The Thing on the Rec

Behind Oakfield Terrace is an old recreation ground, locally called ‘The Rec’. At the time the terrace houses and bakery were built (finished in 1906), this land was owned by the Marquis of Salisbury – at the time a major landowner in the area. The Salisbury family sold the land to Liverpool Council, with contractual protection on its recreational use for the people of Anfield.


Map from 1884; Liverpool Mercury article from 1883

In 1935 Donaldson Street Wash (and bath) House opened at the edge of what had now become a recreation ground. Many people in the area have fond memories of The Rec, apparently for many years guarded by a ‘cocky watchman’ and the place for much play, leisure and gossip. In the 1960s the land was tarmacked and became a place for sports and continued to be a very popular hang-out for young people. Over the years The Rec fell into mis and disuse and for the people living close-by it became a safety issue – to the point that at some point during the Housing Market Renewal period, the council locked the fences permanently.


Recreation Ground and Donaldson Street Wash House, year unknown

At Homebaked we had always been interested in exploring what this ‘recreational use for the people of Anfield’ could mean and become today – so with a lot of curiosity and thanks to the support of the Arts Council England, we embarked on a process of testing and piloting that use creatively. Lead artist on the project was Britt Jurgensen, and creative micro-commissions to explore types of use went to Sam Jones (Growing and Green Space), Patricia Levey-Bennett (Markets) and Elaine Cresswell (Play).


Photo: Mark Loudon

Designer/builder Nicolas Henninger was invited to help us create a space for people to congregate in and around; something that would be beautiful and surprising, that we could build together publicly – and which, of course, would protect us from the weather.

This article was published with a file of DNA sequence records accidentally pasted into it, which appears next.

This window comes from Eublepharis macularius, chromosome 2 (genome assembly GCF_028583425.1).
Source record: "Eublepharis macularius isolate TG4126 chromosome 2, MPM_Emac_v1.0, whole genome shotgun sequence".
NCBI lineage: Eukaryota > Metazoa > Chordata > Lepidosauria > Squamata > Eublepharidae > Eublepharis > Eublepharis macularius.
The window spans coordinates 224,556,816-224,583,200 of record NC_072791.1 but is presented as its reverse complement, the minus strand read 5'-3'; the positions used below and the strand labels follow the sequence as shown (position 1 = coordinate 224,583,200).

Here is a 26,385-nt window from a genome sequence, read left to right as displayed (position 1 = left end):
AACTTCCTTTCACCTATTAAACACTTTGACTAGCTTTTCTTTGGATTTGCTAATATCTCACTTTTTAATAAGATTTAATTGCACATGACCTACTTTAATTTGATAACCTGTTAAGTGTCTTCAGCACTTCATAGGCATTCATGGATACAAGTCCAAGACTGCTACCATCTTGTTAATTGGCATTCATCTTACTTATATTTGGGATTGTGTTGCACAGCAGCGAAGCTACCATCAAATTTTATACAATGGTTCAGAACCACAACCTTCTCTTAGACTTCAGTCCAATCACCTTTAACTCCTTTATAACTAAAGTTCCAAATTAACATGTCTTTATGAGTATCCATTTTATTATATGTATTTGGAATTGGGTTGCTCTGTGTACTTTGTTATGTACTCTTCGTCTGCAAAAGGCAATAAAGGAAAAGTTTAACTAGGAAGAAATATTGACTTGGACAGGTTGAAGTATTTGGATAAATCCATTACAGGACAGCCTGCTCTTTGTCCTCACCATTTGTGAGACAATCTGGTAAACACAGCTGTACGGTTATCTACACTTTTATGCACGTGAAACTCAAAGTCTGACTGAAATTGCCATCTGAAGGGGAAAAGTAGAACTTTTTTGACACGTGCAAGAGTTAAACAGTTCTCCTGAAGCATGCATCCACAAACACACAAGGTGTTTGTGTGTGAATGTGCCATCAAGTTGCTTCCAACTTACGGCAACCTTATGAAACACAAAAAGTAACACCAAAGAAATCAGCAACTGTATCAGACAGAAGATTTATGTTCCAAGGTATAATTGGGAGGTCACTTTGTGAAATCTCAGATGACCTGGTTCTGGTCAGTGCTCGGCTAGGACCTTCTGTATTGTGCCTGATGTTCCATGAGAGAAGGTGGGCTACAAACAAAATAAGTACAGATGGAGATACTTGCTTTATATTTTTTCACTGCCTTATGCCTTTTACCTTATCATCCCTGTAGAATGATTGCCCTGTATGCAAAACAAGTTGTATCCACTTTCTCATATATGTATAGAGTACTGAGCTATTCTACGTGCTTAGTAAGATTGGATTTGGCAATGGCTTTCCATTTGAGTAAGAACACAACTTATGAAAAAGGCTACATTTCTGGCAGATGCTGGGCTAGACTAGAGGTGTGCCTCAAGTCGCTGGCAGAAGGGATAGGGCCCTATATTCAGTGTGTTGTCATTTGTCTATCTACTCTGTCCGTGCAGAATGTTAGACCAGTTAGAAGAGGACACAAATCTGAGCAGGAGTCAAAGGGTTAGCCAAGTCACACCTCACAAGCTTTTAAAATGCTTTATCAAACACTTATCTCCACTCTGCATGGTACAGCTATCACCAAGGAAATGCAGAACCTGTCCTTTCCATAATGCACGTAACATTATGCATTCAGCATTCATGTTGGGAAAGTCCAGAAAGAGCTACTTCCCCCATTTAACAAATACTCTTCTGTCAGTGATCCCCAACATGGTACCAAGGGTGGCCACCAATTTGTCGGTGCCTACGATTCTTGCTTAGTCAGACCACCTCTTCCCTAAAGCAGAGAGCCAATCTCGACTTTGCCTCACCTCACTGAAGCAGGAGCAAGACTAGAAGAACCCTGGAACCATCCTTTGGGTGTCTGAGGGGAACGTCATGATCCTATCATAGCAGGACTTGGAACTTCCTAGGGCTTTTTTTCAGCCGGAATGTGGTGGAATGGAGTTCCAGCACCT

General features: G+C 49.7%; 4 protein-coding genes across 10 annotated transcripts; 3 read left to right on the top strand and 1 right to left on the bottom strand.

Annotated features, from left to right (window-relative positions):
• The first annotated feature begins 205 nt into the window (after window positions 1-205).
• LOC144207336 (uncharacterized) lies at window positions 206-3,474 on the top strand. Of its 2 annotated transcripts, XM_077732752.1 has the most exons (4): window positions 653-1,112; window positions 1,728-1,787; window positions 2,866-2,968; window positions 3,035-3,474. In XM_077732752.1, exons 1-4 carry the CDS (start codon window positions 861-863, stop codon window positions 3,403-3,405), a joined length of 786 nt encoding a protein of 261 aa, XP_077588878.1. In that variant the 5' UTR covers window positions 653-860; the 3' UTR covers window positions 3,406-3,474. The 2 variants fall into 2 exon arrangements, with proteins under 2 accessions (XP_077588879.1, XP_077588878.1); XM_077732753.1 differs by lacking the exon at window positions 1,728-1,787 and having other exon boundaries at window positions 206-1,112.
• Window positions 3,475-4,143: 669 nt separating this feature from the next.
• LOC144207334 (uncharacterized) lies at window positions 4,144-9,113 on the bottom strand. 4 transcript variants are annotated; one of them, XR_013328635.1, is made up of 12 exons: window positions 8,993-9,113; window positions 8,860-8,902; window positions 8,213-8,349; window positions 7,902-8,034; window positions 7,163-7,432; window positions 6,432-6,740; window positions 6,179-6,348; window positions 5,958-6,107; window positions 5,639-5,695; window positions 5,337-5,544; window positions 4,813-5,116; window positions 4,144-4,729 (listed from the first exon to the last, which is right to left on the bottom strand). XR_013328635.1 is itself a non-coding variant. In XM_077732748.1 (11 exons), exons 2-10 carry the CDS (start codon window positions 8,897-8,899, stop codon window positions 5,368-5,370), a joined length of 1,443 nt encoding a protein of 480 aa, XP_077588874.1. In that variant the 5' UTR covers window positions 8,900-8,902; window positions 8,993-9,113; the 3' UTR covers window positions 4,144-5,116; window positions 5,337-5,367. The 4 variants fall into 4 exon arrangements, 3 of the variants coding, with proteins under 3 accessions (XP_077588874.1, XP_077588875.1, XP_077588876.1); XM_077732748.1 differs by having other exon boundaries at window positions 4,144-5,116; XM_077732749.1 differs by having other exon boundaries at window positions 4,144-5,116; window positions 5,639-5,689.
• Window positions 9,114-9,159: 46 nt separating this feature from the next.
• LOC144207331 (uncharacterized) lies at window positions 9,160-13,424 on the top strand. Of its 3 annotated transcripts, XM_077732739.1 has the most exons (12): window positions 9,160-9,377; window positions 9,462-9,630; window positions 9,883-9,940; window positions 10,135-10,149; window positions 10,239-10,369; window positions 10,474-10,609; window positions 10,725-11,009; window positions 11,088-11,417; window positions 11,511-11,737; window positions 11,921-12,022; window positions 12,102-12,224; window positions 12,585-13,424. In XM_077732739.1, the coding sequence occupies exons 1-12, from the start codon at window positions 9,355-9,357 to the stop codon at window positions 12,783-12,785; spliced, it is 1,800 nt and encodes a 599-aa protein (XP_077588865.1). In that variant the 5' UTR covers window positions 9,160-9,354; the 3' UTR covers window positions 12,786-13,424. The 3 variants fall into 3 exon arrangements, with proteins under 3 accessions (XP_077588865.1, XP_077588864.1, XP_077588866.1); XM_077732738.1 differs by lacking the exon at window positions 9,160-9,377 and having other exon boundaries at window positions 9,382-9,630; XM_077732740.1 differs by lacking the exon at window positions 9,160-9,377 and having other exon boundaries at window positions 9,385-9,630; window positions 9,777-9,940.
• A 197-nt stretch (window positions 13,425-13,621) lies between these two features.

Photos: Mark Loudon, Britt Jurgensen

Building publicly and together with whoever would like to join is an important part of the process, as this is where we get to know new neighbours and other folk: sometimes people offer physical work and sometimes they give a story, a joke or simply good company. In the process, our structure became known publicly as ‘The Thing on the Rec’ – even featuring red curtains and a chandelier as a centrepiece!


Photo: Mark Loudon

In a series of events, we prototyped different uses for the land and started local conversations around the past and future of that particular bit of common land: with ‘The Thing’ in the centre of all affairs, we staged local markets, crazy golf, high teas and swing dancing, a ceilidh, northern soul dance classes, DJ sets, cinema nights, barbecues and play days.


Photos: Mark Loudon, Jane McNeill

The project also seeded several initiatives: Sam Jones developed the micro commission into the community business start-up Homegrown Collective (link). Homebaked CLT is working with the local residence group ‘Four Oaks’ and Liverpool City Council on the development of the Rec into a playful, beautiful and educational leisure and green space. The process also led to the ‘meanwhile-use’ project Homesquare.


Photo: Britt Jurgensen

Oakfield Terrace – Build your own High Street

The Oakfield Terrace is Homebaked CLT’s current main focus. We are transforming the terrace adjacent to the bakery building into an innovative and highly energy efficient mixed-use high street scheme owned by the community. Link to the full scheme is here. The site Attached to our neighbourhood bakery (197-199 Oakfield Rd) which is located in a […]

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The Art of Homebaked

Arts and creative practice weave through the work that we do at Homebaked CLT, may it be in the objects and site specific events we create, how we tell our stories or how we engage in the process of imagining – a home, a space, a way of being together.With a grant from the Arts […]

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Flat above the bakery

With the support of Power to Change, Homebaked CLT was able to refurbish the flat above the bakery at 195 – 197 Oakfield Rd. This refurbishment included very importantly the replacement of the roof on the entire building. Photo: Mark Loudon The flat hadn’t been lived in for over 50 years, so the work needed […]

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